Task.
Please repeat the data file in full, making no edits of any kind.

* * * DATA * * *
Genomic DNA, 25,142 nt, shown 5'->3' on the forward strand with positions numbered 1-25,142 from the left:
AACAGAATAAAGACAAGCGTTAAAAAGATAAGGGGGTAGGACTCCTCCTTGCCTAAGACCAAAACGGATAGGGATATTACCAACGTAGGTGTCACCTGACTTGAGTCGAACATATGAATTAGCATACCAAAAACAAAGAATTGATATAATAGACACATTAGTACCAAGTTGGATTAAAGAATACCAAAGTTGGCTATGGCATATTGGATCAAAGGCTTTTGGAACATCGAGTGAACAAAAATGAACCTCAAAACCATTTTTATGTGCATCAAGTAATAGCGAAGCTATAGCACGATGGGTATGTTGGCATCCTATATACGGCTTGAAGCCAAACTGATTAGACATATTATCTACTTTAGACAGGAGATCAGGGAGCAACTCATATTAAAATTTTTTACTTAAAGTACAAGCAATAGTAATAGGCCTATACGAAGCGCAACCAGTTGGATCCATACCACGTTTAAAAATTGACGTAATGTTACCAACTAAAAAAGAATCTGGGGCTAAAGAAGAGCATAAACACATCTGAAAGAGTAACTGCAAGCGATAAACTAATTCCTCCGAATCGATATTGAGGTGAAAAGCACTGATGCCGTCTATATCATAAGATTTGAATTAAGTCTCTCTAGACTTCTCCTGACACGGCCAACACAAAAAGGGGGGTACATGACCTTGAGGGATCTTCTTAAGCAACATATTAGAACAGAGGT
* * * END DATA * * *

Genomic DNA, 25,142 nt, shown 5'->3' on the forward strand with positions numbered 1-25,142 from the left:
AACAGAATAAAGACAAGCGTTAAAAAGATAAGGGGGTAGGACTCCTCCTTGCCTAAGACCAAAACGGATAGGGATATTACCAACGTAGGTGTCACCTGACTTGAGTCGAACATATGAATTAGCATACCAAAAACAAAGAATTGATATAATAGACACATTAGTACCAAGTTGGATTAAAGAATACCAAAGTTGGCTATGGCATATTGGATCAAAGGCTTTTGGAACATCGAGTGAACAAAAATGAACCTCAAAACCATTTTTATGTGCATCAAGTAATAGCGAAGCTATAGCACGATGGGTATGTTGGCATCCTATATACGGCTTGAAGCCAAACTGATTAGACATATTATCTACTTTAGACAGGAGATCAGGGAGCAACTCATATTAAAATTTTTTACTTAAAGTACAAGCAATAGTAATAGGCCTATACGAAGCGCAACCAGTTGGATCCATACCACGTTTAAAAATTGACGTAATGTTACCAACTAAAAAAGAATCTGGGGCTAAAGAAGAGCATAAACACATCTGAAAGAGTAACTGCAAGCGATAAACTAATTCCTCCGAATCGATATTGAGGTGAAAAGCACTGATGCCGTCTATATCATAAGATTTGAATTAAGTCTCTCTAGACTTCTCCTGACACGGCCAACACAAAAAGGGGGGTACATGACCTTGAGGGATCTTCTTAAGCAACATATTAGAACAGAGGT